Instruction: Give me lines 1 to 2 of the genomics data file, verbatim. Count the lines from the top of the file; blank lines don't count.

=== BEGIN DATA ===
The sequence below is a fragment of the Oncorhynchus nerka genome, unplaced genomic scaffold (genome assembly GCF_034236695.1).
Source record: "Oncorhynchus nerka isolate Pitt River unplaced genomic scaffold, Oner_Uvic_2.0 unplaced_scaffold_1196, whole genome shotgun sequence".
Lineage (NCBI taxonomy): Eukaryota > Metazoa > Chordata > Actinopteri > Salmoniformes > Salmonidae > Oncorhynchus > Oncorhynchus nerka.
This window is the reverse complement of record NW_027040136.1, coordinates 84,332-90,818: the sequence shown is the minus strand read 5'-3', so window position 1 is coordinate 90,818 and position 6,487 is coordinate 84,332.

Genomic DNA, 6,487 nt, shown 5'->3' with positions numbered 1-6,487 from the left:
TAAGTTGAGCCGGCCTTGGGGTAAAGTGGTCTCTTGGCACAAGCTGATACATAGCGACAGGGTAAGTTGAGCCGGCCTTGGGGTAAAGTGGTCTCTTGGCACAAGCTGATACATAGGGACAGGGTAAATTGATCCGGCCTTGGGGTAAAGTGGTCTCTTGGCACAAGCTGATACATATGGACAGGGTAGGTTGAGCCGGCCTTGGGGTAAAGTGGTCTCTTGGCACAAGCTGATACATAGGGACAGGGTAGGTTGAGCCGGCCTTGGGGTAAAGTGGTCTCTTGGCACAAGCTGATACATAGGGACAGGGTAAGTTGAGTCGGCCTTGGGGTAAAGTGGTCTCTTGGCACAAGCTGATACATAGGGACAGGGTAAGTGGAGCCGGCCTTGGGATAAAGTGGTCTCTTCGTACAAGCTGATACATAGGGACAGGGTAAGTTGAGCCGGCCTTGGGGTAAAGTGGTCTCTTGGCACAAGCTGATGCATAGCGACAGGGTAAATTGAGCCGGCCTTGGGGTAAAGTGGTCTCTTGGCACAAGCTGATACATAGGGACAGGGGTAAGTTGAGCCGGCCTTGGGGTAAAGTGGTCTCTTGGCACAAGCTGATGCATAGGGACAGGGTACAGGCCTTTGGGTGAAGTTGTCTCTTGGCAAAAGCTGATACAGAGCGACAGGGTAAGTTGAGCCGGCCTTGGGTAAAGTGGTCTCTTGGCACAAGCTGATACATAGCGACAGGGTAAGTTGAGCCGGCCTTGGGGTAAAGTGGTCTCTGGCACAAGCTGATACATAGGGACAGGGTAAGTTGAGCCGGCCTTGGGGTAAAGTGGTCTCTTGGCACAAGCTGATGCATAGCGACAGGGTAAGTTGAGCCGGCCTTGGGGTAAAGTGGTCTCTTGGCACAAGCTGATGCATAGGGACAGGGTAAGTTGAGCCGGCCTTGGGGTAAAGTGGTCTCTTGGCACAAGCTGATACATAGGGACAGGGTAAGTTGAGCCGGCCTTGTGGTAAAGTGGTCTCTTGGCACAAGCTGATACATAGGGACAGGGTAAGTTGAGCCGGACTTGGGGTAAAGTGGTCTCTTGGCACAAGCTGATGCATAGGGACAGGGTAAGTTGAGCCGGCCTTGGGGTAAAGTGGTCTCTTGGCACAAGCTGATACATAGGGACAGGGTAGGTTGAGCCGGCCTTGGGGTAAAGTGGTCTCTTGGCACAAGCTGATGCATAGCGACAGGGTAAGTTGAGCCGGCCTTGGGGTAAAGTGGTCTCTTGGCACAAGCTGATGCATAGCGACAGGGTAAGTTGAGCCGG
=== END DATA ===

The sequence below is a fragment of the Oncorhynchus nerka genome, unplaced genomic scaffold (genome assembly GCF_034236695.1).
Source record: "Oncorhynchus nerka isolate Pitt River unplaced genomic scaffold, Oner_Uvic_2.0 unplaced_scaffold_1196, whole genome shotgun sequence".